Be prepared for a table-flippingly-challenging series of boss fights, especially on True and Ultimate Vault Hunter modes. Three games into the main series, Gearbox ain’t messing with you no more. Even if you’re on-level with the bosses, there is a good chance the digital floor is gonna be mopped, buffed, and re-buffed with your face. Be prepared for giant bosses one or two-shotting you, hordes of spawned mobs distracting you while the boss’s shields recharge (a bleed or elemental DoT effect will be very helpful in this regard) and arenas with death pits and lakes of digital fire that are nearly as deadly as the enemies themselves. Without help from some friends or PuG allies, you may find the experience…unpleasant. Painful. Frustrating. Y’know…uh…your housemates might pop their head into your room to see why you’re grunting and snarling at your computer screen. That sort of thing.
Presentation is one of the strongest aspects of Claptastic Voyage.
As far as I can tell, it seems that a lot of the textures and models are recycled from the main story lines and DLC content from previous games, but all the textures, even ones that look like medieval castles (from the Tiny Tina DLC from Borderlands 2) are infused with glowing, digital lines that pulse like electric Tetris grids. Enemies fade and crumble into blue-white digital cubes in a fashion that is again reminiscent of the “deaths” portrayed in Disney’s Tron films. The world bends and twists into an absurd, nightmarish nether – think the upside-down hallway in Ocarina of Time’s forest temple – as you go deeper into the darkness of Claptrap’s electronic psyche, and the mood and music respond appropriately.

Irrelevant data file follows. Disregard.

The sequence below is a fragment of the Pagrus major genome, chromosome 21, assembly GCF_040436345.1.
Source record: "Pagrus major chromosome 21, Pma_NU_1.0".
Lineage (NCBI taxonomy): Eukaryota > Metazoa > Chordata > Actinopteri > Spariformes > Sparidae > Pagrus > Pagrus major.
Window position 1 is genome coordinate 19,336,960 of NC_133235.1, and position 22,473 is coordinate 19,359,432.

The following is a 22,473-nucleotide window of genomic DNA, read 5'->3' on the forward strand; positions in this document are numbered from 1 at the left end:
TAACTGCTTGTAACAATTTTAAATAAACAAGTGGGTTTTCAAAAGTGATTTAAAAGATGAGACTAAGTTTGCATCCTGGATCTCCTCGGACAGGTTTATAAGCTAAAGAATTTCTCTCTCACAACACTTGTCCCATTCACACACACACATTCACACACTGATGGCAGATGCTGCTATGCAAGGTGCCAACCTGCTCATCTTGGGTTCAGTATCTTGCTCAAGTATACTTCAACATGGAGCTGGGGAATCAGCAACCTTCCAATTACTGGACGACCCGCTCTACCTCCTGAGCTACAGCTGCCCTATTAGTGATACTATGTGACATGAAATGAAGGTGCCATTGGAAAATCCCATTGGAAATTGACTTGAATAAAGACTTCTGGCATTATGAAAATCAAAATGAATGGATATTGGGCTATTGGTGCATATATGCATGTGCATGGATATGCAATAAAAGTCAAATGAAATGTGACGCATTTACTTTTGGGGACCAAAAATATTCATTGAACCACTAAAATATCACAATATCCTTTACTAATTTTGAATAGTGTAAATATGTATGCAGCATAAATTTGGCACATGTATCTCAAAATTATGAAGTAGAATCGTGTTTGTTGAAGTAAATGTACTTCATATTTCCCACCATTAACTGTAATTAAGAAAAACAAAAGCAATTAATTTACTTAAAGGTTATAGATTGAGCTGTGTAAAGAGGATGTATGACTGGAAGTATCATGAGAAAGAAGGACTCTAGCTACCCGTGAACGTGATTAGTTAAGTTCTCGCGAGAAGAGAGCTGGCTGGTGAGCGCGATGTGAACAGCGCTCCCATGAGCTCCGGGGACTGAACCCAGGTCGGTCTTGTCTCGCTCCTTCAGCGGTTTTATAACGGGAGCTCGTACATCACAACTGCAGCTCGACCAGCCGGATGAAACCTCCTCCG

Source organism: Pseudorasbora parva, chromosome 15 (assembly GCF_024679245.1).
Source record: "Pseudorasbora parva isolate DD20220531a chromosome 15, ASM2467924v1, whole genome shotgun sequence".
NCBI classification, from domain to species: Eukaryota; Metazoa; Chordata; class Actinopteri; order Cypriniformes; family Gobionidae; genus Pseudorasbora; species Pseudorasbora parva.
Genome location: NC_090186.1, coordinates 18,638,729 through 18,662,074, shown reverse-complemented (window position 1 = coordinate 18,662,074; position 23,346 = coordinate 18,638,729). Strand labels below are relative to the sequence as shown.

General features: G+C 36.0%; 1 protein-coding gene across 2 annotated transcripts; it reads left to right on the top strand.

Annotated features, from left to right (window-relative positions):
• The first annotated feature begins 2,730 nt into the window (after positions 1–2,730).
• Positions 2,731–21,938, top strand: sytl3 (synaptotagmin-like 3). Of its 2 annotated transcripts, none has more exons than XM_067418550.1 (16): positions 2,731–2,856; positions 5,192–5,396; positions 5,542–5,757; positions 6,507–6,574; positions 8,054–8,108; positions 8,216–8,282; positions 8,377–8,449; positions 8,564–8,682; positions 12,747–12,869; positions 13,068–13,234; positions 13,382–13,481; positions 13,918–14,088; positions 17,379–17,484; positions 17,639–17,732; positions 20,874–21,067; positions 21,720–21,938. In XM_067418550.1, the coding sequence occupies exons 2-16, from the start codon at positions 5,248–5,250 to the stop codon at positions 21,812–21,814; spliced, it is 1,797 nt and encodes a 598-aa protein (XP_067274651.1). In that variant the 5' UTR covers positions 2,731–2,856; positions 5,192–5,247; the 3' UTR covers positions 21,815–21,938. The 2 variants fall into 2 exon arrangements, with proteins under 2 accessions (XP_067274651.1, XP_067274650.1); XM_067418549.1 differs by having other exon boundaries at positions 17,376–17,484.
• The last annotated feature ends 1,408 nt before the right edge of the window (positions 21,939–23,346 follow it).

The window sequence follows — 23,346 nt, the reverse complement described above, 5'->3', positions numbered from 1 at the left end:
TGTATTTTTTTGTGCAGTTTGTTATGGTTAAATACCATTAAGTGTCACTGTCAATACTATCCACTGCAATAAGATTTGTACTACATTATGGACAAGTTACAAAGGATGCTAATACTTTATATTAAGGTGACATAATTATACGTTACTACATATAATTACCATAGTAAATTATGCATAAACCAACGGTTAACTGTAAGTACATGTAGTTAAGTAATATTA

It should go without saying by this point that all the voice acting is phenomenal. If you’ve read anything else I’ve written about these games, you know my feelings on this. Par for the course; no complaints here. The actors are still weaving the dream.
Music continues to be a high point. The tracks inside Claptrap are predictably mysterious and electronic, in line with the space rock aesthetic already established in this installment of the series. A surprising and humorous departure from the expected is one track in particular from one of Claptrap’s fudged memories, were he made himself believe a lie to cover up the awful truth of an event that took place on Pandora.
In addition to being an immersive and just plain fun DLC, I was pleasantly surprised at the writing in Claptastic Voyage. This doesn’t just feel like a side-adventure with negotiable canonicity. This is a real turning cog of the Borderlands story. On top of that, the writers took care to give the player a more serious appreciation for Claptrap, who for two games has been treated like an annoying sidekick by essentially every major character in the franchise. This DLC succeeds at showing everyone to be real jerks for not attending the little guy’s birthday party and showing why Claptrap wants to get at Handsome Jack so badly in Borderlands 2.
This is an essential piece of DLC for anyone who owns Pre-Sequel. And at just under ten bucks for a price tag, you can afford to lay off a few visits to Starbucks to pick this one up….MINION!